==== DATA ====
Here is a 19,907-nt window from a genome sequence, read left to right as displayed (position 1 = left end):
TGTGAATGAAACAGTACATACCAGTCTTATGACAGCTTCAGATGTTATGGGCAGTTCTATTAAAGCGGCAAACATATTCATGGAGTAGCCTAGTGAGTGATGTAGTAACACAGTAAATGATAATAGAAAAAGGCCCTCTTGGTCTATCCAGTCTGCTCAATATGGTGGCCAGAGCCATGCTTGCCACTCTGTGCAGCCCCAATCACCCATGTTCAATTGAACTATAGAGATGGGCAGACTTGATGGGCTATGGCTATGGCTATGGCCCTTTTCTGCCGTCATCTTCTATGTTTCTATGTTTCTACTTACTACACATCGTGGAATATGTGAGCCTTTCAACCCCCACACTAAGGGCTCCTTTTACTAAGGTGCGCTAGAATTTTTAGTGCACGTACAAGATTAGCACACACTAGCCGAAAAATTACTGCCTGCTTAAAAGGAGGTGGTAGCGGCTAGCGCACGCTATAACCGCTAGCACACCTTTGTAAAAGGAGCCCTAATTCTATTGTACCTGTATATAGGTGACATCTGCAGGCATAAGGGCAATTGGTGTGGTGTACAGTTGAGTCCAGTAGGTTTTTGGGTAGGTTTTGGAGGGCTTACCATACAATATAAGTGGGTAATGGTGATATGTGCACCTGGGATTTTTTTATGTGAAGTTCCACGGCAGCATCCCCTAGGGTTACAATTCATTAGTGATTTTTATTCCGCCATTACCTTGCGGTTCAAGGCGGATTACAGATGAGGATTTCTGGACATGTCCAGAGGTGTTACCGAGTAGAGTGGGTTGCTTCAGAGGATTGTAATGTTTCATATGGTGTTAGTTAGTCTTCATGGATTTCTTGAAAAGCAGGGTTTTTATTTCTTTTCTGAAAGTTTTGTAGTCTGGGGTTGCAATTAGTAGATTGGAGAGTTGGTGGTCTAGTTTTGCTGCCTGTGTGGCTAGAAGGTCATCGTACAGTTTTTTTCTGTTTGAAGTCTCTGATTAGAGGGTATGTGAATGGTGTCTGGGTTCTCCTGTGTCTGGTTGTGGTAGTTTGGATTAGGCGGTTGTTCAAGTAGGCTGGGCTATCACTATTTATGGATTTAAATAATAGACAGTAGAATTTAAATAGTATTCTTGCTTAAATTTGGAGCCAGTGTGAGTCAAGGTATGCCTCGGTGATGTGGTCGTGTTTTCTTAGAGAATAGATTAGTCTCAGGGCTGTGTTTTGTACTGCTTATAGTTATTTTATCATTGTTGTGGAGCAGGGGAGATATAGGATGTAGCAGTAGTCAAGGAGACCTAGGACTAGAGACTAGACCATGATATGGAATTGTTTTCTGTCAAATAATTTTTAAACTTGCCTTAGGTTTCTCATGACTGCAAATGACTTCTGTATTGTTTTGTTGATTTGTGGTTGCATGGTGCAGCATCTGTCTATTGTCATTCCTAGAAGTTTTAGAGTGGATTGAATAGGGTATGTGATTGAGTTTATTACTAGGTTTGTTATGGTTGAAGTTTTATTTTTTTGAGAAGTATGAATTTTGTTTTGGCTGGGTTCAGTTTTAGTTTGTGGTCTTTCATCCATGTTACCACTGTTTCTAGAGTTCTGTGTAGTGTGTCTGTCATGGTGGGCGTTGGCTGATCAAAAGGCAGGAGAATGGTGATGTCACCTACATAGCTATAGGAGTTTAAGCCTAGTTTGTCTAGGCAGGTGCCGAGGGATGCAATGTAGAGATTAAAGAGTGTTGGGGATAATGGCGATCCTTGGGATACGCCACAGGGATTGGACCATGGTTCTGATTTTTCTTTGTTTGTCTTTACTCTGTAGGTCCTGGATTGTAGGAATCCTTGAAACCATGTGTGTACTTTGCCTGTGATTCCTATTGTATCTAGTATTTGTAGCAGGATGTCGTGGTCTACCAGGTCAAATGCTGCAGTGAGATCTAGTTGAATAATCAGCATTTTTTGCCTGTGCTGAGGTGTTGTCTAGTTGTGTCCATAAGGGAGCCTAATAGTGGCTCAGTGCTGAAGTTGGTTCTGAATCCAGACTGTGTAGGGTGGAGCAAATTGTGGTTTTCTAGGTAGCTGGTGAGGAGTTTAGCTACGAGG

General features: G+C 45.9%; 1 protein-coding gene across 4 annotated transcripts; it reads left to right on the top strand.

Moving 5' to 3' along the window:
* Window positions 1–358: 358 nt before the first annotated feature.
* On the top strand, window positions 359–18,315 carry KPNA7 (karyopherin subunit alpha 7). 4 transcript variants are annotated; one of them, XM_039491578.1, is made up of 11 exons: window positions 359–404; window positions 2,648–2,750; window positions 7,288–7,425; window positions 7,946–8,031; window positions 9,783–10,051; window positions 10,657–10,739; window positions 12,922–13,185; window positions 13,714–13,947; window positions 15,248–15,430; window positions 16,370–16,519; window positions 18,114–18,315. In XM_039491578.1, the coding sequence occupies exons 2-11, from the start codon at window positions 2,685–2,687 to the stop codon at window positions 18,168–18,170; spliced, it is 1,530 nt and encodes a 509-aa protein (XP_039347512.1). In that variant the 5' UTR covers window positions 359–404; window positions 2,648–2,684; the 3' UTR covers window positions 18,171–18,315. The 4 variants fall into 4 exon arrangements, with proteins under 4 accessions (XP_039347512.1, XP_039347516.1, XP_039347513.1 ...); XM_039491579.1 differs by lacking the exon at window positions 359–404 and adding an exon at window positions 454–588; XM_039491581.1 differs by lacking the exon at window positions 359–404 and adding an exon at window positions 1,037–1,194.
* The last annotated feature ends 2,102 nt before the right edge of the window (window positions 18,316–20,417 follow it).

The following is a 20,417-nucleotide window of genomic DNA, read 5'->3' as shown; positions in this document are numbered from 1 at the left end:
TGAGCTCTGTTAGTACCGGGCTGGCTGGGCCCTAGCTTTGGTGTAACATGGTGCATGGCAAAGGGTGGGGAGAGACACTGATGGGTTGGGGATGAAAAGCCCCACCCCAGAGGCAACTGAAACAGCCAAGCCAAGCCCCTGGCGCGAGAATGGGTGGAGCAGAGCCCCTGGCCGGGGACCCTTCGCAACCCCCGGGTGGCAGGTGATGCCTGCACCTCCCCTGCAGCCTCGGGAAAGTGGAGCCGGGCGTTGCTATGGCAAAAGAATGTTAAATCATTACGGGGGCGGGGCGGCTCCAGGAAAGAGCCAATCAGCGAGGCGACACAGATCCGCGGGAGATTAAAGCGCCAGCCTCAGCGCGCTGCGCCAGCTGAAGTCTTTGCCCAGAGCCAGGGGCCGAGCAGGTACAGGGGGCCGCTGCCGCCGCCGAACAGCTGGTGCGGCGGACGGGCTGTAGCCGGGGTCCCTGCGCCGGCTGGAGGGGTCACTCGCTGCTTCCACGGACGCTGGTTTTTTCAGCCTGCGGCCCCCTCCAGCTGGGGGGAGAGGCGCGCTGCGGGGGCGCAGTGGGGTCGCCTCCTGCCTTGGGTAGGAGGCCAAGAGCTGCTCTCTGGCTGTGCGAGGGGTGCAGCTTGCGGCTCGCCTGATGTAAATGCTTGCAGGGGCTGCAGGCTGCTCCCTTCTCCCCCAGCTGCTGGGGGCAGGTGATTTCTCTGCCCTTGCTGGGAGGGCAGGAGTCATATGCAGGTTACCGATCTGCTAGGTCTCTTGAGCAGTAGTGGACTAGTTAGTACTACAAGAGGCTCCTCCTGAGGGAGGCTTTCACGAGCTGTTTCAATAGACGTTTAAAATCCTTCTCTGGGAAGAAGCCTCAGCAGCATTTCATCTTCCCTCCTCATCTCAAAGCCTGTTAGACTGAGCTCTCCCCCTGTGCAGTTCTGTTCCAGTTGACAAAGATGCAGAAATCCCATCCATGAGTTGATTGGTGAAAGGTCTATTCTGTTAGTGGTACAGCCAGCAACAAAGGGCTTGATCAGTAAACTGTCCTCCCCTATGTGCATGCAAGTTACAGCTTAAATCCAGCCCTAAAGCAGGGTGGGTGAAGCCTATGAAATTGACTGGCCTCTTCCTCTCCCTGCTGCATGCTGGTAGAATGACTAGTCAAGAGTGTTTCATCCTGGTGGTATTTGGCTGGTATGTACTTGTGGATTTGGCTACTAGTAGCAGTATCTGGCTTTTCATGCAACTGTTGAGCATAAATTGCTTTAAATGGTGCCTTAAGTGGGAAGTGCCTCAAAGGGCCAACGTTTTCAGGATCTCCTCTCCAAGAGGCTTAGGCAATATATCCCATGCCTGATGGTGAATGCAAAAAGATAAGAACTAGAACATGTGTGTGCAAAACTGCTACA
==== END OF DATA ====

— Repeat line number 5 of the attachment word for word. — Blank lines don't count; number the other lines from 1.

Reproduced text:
* Window positions 1–358: 358 nt before the first annotated feature.